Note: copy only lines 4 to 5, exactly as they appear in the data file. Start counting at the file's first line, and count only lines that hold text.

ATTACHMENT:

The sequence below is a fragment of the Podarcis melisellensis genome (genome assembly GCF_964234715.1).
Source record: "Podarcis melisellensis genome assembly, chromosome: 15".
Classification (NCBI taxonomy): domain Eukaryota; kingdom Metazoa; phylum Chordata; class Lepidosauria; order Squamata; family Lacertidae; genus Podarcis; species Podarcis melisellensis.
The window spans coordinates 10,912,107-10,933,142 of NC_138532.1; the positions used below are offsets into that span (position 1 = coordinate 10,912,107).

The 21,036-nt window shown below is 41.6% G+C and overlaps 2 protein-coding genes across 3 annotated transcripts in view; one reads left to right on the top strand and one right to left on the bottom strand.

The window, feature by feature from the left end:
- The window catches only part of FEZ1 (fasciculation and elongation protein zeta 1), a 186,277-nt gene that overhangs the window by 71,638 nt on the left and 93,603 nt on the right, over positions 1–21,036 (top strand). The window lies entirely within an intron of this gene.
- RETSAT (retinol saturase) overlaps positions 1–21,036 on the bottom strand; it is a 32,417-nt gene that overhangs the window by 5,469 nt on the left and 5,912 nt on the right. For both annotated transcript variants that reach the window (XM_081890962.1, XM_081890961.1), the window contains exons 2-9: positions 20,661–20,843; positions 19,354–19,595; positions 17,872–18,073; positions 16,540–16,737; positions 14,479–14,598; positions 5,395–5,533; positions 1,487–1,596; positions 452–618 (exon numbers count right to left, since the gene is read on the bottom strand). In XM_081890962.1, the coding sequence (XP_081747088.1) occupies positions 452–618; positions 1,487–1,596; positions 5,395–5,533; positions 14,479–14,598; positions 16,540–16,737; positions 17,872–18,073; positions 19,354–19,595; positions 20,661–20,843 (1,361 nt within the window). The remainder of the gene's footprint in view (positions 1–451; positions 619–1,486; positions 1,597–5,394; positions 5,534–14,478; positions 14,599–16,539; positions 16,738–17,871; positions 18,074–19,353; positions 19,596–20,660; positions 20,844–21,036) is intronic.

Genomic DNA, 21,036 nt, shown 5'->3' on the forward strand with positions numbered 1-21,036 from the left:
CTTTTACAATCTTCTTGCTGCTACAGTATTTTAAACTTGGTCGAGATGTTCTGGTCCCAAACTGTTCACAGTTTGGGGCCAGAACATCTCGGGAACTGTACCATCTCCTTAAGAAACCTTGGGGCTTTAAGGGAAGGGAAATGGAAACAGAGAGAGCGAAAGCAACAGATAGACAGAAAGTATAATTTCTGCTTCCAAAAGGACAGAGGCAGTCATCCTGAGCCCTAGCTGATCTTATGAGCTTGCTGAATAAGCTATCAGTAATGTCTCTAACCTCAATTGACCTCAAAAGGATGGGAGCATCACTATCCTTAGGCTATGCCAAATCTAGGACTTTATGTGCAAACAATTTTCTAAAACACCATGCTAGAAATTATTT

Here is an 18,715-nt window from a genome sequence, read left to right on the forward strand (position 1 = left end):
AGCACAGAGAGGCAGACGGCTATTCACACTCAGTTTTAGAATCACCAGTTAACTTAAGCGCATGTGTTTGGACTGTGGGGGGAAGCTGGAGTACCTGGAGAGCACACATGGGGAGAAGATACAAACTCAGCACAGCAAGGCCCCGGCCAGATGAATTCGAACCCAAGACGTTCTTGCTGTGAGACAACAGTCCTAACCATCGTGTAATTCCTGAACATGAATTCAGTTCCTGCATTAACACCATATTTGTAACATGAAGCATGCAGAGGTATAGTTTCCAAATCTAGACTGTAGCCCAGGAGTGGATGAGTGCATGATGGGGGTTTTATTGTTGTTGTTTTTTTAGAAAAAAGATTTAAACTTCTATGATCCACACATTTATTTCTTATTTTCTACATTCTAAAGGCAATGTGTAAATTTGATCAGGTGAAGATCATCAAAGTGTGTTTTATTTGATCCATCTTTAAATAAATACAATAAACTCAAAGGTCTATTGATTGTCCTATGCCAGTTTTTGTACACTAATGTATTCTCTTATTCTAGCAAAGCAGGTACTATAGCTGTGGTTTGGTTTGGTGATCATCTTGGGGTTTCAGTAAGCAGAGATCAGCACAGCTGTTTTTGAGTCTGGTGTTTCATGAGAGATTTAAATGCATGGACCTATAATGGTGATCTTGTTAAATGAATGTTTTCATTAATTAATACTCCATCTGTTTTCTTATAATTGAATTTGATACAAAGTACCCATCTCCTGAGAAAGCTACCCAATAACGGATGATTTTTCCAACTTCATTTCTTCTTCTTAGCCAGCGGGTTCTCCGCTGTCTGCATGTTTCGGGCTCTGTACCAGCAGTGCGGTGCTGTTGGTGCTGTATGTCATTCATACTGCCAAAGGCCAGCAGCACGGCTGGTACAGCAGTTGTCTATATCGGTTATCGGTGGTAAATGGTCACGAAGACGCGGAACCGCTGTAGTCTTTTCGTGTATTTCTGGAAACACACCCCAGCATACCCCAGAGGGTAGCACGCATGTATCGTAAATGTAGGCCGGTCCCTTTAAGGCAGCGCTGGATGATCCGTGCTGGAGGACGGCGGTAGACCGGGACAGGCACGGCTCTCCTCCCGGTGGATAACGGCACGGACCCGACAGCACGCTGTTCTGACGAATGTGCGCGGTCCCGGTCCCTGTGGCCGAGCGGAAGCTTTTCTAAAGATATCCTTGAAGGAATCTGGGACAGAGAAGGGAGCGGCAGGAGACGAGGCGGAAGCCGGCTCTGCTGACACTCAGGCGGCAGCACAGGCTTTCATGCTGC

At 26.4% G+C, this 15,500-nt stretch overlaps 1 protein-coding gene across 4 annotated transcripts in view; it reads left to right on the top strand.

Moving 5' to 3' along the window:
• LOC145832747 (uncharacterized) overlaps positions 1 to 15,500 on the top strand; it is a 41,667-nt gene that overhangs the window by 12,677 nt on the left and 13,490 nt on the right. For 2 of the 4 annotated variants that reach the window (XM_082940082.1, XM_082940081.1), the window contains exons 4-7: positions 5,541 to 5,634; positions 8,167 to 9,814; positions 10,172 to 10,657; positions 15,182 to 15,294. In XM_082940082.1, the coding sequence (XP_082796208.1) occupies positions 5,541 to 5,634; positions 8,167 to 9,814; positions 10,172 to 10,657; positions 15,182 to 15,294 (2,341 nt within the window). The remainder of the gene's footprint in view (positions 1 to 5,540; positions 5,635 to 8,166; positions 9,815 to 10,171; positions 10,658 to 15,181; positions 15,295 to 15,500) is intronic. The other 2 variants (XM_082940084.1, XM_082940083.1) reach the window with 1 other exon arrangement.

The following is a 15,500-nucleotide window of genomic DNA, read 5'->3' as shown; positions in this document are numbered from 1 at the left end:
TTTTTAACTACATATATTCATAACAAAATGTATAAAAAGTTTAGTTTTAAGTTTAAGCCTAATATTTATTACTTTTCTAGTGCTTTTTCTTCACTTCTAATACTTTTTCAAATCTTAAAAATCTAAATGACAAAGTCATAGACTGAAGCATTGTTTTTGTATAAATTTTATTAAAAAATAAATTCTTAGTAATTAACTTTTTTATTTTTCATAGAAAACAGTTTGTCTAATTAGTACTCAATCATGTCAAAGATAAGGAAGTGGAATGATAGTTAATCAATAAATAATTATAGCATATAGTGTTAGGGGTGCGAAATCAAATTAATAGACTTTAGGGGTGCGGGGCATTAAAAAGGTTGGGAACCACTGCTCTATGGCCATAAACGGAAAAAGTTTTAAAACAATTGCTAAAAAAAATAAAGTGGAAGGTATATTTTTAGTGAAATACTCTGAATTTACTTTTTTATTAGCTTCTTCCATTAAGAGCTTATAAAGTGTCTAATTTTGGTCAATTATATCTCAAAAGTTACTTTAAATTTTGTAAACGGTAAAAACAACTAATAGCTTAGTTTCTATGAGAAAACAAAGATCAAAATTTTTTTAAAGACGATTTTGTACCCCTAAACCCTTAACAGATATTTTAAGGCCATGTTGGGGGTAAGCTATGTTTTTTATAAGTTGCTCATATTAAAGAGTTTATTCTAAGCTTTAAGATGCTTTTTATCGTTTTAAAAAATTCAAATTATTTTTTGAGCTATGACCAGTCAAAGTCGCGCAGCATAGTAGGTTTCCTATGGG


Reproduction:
The window spans coordinates 10,912,107-10,933,142 of NC_138532.1; the positions used below are offsets into that span (position 1 = coordinate 10,912,107).

The 21,036-nt window shown below is 41.6% G+C and overlaps 2 protein-coding genes across 3 annotated transcripts in view; one reads left to right on the top strand and one right to left on the bottom strand.